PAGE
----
Why does the author mention “The philosopher Aristotle”?
To provide additional evidence that the ancient Greeks believed that political units must be small
To demonstrate the accuracy of philosophers’ predictions about the end of the classical Greek city-state
To show how changes in the city-state system from the fifth to the third century B.C. were reflected in the ideas of its philosophers
To support the claim that small city-states were ideally suited to produce philosophical inquiry
[#paragraph1]In 334 B.C. Alexander the Great took his Greek armies to the east and in only a few years completed his creation of an empire out of much of southwest Asia. In the new empire, barriers to trade and the movement of peoples were removed; markets were put in touch with one another. In the next generation thousands of Greek traders and artisans would enter this wider world to seek their fortunes. Alexander’s actions had several important consequences for the region occupied by the empire.
[#paragraph2]The first of these was the expansion of Greek civilization throughout the Middle East. Greek became the great international language. Towns and cities were established not only as garrisons (military posts) but as centers for the [#highlight2]diffusion[/highlight2] of Greek language, literature, and thought, particularly through libraries, as at Antioch (in modern Turkey) and the most famous of all, at Alexandria in Egypt, which would be the finest in the world for the next thousand years.
[#paragraph3]Second, this internationalism spelled the end of the classical Greek city-state—the unit of government in ancient Greece—and everything it stood for. Most city-states had been quite small in terms of citizenry, and this was considered to be a good thing. [#highlight4]The focus of life was the agora, the open marketplace where assemblies could be held and where issues of the day, as well as more fundamental topics such as the purpose of government or the relationship between law and freedom, could be discussed and decisions made by individuals in person.[/highlight4] The philosopher Plato (428–348 B.C.) felt that the ideal city-state should have about 5,000 citizens, because to the Greeks it was important that everyone in the community should know each other. In decision making, the whole body of citizens together would have the necessary knowledge in order generally to reach the right decision, even though the individual might not be particularly qualified to decide. [#highlight6]The philosopher Aristotle[/highlight6] (384–322 B.C.), who lived at a time when the city-state system was [#highlight7]declining[/highlight7], believed that a political entity of 100,000 simply would not be able to govern itself.
[#paragraph4]This implied that the city-state was based on the idea that citizens were not specialists but had multiple interests and talents—each a so-called jack-of-all-trades who could engage in many areas of life and politics. It implied a respect for the wholeness of life and a consequent dislike of specialization. [#insert1] It implied economic and military self-sufficiency. [#insert2] But with the development of trade and commerce in Alexander’s empire came the growth of cities; it was no longer possible to be a jack-of-all-trades. [#insert3] One now had to specialize, and with specialization came professionalism. [#insert4] There were getting to be too many persons to know; an easily observable community of interests was being replaced by a multiplicity of interests. The city-state was simply too “small-time.”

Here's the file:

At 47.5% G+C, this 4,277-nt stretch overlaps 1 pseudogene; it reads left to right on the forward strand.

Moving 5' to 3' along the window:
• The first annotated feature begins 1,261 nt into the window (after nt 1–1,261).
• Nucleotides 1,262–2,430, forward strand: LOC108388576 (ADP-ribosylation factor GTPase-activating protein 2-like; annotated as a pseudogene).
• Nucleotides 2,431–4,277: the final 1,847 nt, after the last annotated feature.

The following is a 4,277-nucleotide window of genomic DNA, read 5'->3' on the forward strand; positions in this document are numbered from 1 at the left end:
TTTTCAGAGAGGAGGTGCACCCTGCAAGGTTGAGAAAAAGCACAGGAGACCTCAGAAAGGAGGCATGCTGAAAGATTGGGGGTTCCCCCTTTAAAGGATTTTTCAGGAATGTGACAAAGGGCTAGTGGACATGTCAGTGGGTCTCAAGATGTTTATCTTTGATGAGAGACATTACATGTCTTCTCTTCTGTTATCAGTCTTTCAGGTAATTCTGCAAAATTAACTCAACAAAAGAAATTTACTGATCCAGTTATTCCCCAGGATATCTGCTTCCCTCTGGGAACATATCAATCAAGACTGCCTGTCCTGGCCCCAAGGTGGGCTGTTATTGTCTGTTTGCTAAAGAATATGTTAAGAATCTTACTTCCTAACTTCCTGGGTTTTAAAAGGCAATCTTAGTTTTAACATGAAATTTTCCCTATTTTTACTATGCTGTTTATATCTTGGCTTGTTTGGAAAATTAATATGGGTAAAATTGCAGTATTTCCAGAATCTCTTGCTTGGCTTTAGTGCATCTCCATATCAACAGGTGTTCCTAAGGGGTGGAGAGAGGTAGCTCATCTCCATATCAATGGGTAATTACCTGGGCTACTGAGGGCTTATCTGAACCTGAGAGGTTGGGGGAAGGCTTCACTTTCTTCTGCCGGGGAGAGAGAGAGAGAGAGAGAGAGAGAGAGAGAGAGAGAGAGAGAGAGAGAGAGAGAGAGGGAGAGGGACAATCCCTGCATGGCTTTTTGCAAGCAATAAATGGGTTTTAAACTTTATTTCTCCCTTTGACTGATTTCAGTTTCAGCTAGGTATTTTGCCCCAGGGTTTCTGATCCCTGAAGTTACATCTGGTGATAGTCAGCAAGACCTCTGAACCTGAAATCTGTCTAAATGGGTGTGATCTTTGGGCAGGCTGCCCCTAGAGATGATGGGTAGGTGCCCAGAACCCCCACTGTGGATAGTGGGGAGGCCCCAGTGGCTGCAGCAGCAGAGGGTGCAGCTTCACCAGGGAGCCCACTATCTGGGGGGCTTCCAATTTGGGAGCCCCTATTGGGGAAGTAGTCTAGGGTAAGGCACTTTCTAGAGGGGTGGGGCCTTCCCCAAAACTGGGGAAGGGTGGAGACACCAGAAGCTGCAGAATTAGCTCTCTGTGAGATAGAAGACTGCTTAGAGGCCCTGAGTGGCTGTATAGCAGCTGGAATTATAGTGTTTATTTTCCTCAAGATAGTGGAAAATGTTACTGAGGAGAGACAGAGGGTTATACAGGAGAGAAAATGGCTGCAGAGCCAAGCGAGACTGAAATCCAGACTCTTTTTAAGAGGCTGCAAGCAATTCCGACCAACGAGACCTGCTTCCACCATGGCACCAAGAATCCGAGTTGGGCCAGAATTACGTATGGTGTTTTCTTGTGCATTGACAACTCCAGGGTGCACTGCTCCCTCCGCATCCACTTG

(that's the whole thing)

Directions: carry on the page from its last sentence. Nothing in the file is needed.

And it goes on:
[#paragraph5]Third, Greek philosophy was opened up to the philosophy and religion of the East. At the [#highlight9]peak[/highlight9] of the Greek city-state, religion played an important part. Its gods—such as Zeus, father of the gods, and his wife Hera—were thought of very much as being like human beings but with superhuman abilities. Their worship was linked to the rituals connected with one’s progress through life—birth, marriage, and death—and with invoking protection against danger, making prophecies, and promoting healing, rather than to any code of behavior. Nor was there much of a theory of afterlife.
[#paragraph6]Even before Alexander’s time, a life spent in the service of their city-state no longer seemed ideal to Greeks. The Athenian philosopher Socrates (470–399 B.C.) was the first person in Greece to [#highlight12]propose[/highlight12] a morality based on individual conscience rather than the demands of the state, and for this he was accused of not believing in the city’s gods and so corrupting the youth, and he was condemned to death. Greek philosophy—or even a focus on conscience—might complement religion but was no substitute for it, and this made Greeks receptive to the religious systems of the Middle East, even if they never adopted them completely. The combination of the religious instinct of Asia with the philosophic spirit of Greece spread across the world in the era after Alexander’s death, blending the culture of the Middle East with the culture of Greece.